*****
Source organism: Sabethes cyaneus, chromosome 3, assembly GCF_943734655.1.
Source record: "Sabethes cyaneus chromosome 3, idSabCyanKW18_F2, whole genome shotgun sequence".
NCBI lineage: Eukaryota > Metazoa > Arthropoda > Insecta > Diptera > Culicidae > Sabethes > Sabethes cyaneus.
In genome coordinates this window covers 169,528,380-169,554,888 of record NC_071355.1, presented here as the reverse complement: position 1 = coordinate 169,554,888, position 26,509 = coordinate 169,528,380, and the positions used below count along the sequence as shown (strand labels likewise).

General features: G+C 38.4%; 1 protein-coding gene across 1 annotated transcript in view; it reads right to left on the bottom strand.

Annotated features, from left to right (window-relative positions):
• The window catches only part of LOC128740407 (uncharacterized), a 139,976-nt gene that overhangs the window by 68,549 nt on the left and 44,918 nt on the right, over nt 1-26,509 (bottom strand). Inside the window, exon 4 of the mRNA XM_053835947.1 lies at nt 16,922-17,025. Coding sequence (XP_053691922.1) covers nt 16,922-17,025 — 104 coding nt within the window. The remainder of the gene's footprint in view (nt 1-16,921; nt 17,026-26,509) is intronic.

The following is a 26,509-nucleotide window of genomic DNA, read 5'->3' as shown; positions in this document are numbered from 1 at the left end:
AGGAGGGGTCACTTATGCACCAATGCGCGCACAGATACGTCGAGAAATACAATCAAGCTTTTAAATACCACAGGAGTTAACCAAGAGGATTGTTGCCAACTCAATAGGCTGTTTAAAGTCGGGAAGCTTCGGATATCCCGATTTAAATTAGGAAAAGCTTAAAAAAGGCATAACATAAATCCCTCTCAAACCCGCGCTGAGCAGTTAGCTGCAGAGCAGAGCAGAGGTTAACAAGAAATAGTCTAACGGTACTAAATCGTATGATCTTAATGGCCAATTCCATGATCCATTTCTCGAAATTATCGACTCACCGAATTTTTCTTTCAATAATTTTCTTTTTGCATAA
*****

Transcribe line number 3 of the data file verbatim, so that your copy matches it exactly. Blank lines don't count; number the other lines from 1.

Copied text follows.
NCBI lineage: Eukaryota > Metazoa > Arthropoda > Insecta > Diptera > Culicidae > Sabethes > Sabethes cyaneus.